Professor N. Irabanta Singh: A legendary Aerobiologist of North East India

Prof BN Pande
The writer knew Prof. N. Irabanta Singh, Former Professor of Aerobiology (HAG), Centre of Advanced Study in Life Sciences, Manipur University, Canchipur ever since he attended the first National conference on Aerobiology (1981) held at Dr. Babasaheb .Ambedkar Marathwada University, Aurangabad (M.S.),where he presented and published 2 (two) research papers, viz., (i) Aeropalynology of Shillong and in relation to Allergic human disease –I . Botanical Aspects (Proc. Nat. Conf. Env. Bio. 1981: pp 151-157) and (ii) Microbiology of air inside the cinema hall (Proc. Nath. Conf. Env. Bio. 1981: pp 199-206) edited by Prof. S.T. Tilak. He also visited Manipur University, Canchipur twice – first during 15th National conference on Aerobiology held at the Department of Life Science Manipur University (6th-8thMarch, 2009) as invited talker and the second during National Symposium on Aerobiology for Sustainable Management of Plant, Animal and Human health being held at the same institute (25th-26thMarch, 2013) as invited talker. As the present writer knew Prof. Singh very closely, this article summaries the research activities of Prof.N.I.Singh as we respect him as a legendary aerobiologist of North East India for which the Indian Aerobiological Society honored him with “Life time achievement award” for his outstanding contributions to Indian Aerobiology in North East India during the 16th National Conference on Aerobiology (16th-21st Nov., 2010) held at Bapuji Institute of Engineering and Technology, Devangere, Karnataka.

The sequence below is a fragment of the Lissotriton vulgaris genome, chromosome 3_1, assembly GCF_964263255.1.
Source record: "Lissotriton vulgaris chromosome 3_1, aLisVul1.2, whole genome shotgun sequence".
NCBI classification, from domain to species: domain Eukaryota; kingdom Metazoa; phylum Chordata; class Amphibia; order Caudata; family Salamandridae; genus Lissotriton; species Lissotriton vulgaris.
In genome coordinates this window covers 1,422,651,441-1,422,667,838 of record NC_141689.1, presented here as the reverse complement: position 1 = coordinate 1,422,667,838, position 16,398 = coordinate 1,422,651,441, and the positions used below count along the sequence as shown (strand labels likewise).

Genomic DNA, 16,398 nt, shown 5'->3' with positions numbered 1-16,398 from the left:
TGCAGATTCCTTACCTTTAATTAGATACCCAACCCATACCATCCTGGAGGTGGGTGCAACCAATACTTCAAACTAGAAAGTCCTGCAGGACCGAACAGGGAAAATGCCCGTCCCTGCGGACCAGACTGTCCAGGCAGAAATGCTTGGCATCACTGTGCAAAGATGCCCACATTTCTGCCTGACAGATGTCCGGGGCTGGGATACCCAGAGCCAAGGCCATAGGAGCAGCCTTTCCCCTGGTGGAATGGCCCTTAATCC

The research work in the field of aerobiology in the Indo-Myanmar hot spot region was initiated by Prof. N.I. Singh as soon as he joined the Manipur University Canchipur on 21st July, 1984 as Associate professor (Life Sciences) and in-charge Plant Pathology specialization. Prior to this he served St. Edmunds’s College, Shillong (Meghalaya) (1972-1981) as Lecture in Botany and Manipur Agricultural College, Iroishemba (1981-1984) as Assistant Professor (Microbiology). After his joining Manipur University, various constituents of the airspora had been the subject of intensive investigations. Prof.N.I.Singh summaries “Three decades of Aerobiology research in North East India” dealing with aerobiology and diseases of field crops; aerobiology and diseases of plantation crops; aerobiology and mycotic diseases of plantation crops; aerobiology and mycotic disease in cattle; aerobiology and allergic human disease; extramural aerobiology and intramural aerobiology (Irabanta Singh, International Aerobiology Newsletter, U.S.A. No. 33, 1991 pp. 13-14). Prof. Singh and his students organized “A decade of Aerobiology research at Manipur University” with reflection on past, present and future activities against P.G. instruction program, research undertaken and publications in different aspects of aerobiological investigations ( Irabanta Singh, Frontier Botanist special volume 1994 pp 1-15). He also reviewed “Fifty years of Aerobiological research in North East India” (Irabanta Singh, Souvenir 7th Manipur Science Congress, 1998). He reported “Aerobiologyin Indo-Myanmar Boarder State (Irabanta Singh, International Aerobiology Newsletter, USA, NO. 48, 1998). He reviewed “Aerobiology, epidemiology, and forecasting of fungal diseases found in certain crops of North-East India” (Irabanta Singh, Indian J. Aerobiol. 19(1): 12-18, 2006) and also releases a souvenir and compendium stating “Twenty five years of aerobiological and allied field research teaching extension at Manipur University (1984-2009) (Irabanta Singh, 2009).